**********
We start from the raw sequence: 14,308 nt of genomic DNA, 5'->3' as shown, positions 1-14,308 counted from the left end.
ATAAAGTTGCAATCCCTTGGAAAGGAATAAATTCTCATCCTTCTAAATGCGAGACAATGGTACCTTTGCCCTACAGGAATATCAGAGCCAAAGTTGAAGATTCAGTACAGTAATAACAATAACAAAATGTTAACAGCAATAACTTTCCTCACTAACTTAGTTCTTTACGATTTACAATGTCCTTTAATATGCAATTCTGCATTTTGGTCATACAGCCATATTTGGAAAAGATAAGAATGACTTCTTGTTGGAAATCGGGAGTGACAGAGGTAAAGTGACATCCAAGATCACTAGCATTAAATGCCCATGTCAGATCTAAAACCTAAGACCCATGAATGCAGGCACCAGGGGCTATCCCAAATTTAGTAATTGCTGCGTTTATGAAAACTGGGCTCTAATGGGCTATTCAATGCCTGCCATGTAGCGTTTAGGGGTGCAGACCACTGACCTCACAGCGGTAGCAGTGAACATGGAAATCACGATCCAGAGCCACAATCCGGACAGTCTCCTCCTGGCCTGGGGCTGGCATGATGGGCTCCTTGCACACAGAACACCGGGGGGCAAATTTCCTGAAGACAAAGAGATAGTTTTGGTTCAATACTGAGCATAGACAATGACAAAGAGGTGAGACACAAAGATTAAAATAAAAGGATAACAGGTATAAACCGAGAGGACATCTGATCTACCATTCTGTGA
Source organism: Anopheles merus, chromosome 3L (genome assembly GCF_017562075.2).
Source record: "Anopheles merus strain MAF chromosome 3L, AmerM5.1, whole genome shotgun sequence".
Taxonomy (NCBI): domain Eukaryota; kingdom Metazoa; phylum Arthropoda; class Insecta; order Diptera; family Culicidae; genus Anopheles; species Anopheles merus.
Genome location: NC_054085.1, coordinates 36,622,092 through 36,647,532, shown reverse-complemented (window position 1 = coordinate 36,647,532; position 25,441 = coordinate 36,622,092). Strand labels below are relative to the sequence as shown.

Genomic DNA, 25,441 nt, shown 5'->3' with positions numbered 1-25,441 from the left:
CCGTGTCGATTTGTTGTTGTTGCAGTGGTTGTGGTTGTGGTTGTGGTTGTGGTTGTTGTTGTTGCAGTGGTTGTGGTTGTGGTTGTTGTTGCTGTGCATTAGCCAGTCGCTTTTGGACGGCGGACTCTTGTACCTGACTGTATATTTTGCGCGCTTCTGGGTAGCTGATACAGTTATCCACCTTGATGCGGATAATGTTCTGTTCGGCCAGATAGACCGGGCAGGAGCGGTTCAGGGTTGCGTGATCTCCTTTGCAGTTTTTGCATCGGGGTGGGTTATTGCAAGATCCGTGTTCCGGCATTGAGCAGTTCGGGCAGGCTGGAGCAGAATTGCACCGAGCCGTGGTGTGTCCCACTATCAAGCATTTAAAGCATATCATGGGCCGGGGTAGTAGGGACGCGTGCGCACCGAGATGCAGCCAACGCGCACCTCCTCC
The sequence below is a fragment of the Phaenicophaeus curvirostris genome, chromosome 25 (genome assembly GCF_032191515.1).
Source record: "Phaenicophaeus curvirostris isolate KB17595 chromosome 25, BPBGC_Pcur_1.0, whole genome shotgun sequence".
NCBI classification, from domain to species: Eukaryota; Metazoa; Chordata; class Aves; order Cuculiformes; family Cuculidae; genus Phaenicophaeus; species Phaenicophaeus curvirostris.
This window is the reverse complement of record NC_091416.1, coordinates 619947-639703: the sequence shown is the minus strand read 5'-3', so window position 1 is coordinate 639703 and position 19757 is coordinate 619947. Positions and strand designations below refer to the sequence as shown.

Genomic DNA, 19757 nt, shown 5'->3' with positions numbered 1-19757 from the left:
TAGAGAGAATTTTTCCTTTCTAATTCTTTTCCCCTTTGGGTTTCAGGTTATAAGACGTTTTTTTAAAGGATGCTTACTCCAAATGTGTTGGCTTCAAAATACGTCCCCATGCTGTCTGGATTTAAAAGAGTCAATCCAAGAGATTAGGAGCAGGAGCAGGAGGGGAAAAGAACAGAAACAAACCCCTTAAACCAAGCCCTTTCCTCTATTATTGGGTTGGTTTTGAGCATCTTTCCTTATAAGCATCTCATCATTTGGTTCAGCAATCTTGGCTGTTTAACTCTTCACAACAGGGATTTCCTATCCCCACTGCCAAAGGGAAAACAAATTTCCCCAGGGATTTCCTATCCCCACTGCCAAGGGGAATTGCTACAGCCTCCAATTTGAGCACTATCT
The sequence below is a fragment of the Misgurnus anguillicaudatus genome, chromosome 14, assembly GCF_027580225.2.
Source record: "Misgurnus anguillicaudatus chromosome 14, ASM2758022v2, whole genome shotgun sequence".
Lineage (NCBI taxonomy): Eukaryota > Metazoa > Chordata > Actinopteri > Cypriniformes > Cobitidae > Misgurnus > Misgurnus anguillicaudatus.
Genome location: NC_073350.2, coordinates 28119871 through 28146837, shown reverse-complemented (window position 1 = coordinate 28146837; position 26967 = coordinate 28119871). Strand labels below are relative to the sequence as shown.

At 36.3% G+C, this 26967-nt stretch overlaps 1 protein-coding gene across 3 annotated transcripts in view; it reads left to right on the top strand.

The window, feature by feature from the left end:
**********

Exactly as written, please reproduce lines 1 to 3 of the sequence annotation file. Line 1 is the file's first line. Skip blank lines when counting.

We start from the raw sequence: 14,308 nt of genomic DNA, 5'->3' as shown, positions 1-14,308 counted from the left end.
ATAAAGTTGCAATCCCTTGGAAAGGAATAAATTCTCATCCTTCTAAATGCGAGACAATGGTACCTTTGCCCTACAGGAATATCAGAGCCAAAGTTGAAGATTCAGTACAGTAATAACAATAACAAAATGTTAACAGCAATAACTTTCCTCACTAACTTAGTTCTTTACGATTTACAATGTCCTTTAATATGCAATTCTGCATTTTGGTCATACAGCCATATTTGGAAAAGATAAGAATGACTTCTTGTTGGAAATCGGGAGTGACAGAGGTAAAGTGACATCCAAGATCACTAGCATTAAATGCCCATGTCAGATCTAAAACCTAAGACCCATGAATGCAGGCACCAGGGGCTATCCCAAATTTAGTAATTGCTGCGTTTATGAAAACTGGGCTCTAATGGGCTATTCAATGCCTGCCATGTAGCGTTTAGGGGTGCAGACCACTGACCTCACAGCGGTAGCAGTGAACATGGAAATCACGATCCAGAGCCACAATCCGGACAGTCTCCTCCTGGCCTGGGGCTGGCATGATGGGCTCCTTGCACACAGAACACCGGGGGGCAAATTTCCTGAAGACAAAGAGATAGTTTTGGTTCAATACTGAGCATAGACAATGACAAAGAGGTGAGACACAAAGATTAAAATAAAAGGATAACAGGTATAAACCGAGAGGACATCTGATCTACCATTCTGTGA
Source organism: Anopheles merus, chromosome 3L (genome assembly GCF_017562075.2).